Decentralization: Mo' Systems, Mo' Bridges, Mo' Comms, ... Mo' Problems?
12-09, 14:50–15:35 (Europe/London), Track 2

Over the last few years, decentralization has become an ever larger talking point. Behind the snake oil-ish veneer of many decentralization projects - as well as the significant increase in bad actors, greed and malice - still resides a foundational concept of the Internet: "Giving people the ability to do things with more freedom".

I want to address the big question of "Is decentralization a good thing?", and consider how it manifests nowadays, what the major issues with it are, and how it makes our lives as security professionals just "a little more complicated".

Spoilers: The answer is "it depends".

The world has recently seen several pushes for the decentralization of various core aspects of our lives, be it finance, social networks, the communication of information among many others. Decentralization is a means to build an Internet that does not rely as much on big corporations and governments.

But beyond many big and empty promises, we have to ask ourselves "Is decentralization a good thing?".

Although certain projects - such as those which make the Fediverse - are a major push towards a democratic and user-controlled internet, we still regularly see Discord instances being used as wikis and filehosting, IPFS being used for file storage, cryptocurrencies being used for money loss and fraud, and more fun things (/s).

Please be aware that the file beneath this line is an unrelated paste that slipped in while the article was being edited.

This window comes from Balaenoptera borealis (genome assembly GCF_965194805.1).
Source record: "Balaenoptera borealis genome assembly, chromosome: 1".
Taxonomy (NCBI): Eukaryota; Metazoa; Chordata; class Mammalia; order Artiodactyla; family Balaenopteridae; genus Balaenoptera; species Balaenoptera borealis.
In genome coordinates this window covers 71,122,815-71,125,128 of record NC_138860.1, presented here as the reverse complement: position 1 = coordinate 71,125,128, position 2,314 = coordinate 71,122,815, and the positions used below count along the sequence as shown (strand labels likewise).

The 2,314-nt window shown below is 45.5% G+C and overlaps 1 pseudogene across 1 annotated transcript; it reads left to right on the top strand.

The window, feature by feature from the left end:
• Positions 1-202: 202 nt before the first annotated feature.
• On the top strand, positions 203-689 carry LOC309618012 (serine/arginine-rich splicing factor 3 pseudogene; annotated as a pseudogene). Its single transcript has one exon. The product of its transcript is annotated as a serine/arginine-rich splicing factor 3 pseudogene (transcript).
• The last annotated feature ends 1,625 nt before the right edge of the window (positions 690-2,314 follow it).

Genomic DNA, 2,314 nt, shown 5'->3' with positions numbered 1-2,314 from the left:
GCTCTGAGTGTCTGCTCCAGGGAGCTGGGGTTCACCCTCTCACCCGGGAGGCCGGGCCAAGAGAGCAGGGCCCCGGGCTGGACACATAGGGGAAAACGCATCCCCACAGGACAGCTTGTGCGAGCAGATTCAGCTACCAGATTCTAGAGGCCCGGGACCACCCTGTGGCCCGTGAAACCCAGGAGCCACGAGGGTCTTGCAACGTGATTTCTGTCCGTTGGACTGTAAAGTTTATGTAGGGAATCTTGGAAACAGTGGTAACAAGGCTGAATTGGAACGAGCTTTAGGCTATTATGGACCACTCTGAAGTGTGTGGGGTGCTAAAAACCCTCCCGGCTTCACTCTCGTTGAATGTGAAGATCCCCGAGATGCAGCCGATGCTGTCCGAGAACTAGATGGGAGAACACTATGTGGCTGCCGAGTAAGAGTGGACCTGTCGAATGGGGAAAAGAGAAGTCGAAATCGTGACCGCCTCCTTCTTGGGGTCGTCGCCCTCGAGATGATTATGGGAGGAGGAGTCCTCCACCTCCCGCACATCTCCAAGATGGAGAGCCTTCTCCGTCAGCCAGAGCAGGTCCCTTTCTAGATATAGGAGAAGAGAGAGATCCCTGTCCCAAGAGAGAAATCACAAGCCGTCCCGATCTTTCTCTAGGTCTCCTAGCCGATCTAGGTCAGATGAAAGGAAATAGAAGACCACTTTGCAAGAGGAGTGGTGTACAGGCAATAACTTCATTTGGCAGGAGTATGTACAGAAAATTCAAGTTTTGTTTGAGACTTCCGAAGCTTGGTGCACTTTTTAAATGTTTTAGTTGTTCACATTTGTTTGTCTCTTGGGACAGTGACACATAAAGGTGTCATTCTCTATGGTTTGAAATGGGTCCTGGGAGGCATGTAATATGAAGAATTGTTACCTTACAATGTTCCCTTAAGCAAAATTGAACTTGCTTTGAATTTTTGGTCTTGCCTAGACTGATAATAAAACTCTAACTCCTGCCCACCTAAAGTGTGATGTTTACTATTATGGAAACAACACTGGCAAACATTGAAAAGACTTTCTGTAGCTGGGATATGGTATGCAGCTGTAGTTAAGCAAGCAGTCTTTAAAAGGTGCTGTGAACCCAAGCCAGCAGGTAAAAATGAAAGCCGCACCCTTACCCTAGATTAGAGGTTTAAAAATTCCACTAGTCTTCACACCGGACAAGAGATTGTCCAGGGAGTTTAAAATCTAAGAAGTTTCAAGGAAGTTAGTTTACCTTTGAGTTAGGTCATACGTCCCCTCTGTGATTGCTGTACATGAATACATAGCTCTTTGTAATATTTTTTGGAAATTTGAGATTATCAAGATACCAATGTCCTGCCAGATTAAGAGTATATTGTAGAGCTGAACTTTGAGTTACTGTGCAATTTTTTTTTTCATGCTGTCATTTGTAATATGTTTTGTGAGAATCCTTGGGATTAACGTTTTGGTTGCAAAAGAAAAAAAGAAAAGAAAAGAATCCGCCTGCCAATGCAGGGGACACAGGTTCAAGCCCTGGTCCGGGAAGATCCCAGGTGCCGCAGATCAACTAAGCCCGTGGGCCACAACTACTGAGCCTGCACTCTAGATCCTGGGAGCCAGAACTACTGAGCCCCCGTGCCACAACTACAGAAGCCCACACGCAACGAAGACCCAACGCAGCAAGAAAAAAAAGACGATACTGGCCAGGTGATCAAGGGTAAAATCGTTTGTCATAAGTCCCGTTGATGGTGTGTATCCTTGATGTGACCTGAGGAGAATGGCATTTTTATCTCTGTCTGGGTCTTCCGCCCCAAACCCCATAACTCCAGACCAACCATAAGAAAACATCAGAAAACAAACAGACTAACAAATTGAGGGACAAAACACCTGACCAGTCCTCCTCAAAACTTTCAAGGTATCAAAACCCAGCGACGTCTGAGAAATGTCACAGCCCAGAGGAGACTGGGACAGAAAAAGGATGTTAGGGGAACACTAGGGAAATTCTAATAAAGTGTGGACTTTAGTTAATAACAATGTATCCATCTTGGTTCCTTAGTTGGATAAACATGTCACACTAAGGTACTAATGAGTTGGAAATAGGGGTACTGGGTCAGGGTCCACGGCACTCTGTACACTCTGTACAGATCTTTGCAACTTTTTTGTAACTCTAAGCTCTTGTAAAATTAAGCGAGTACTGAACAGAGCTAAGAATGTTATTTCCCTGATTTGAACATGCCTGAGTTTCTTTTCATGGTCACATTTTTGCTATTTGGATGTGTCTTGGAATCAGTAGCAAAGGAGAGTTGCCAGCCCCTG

As people with an interest - professional or not - in cybersecurity and tech in general, we have to ask ourselves how much this makes our lives more complicated and how we can adjust to all these fast-paced changes... because we're already well behind the bend... and maybe we should be just a little more worried.

Maya edits text files, throws some of them at interpreters and compilers, with the objective of either breaking things or fixing things... but you can't really be sure until it happens.

They are a cybersecurity practitioner with interest in application security as well as a software engineer, and a life-long student (just not in academia anymore... thankfully).

On the side, she helps out with communities, likes to build events and help people get their feet wet in this field we call "cybersecurity".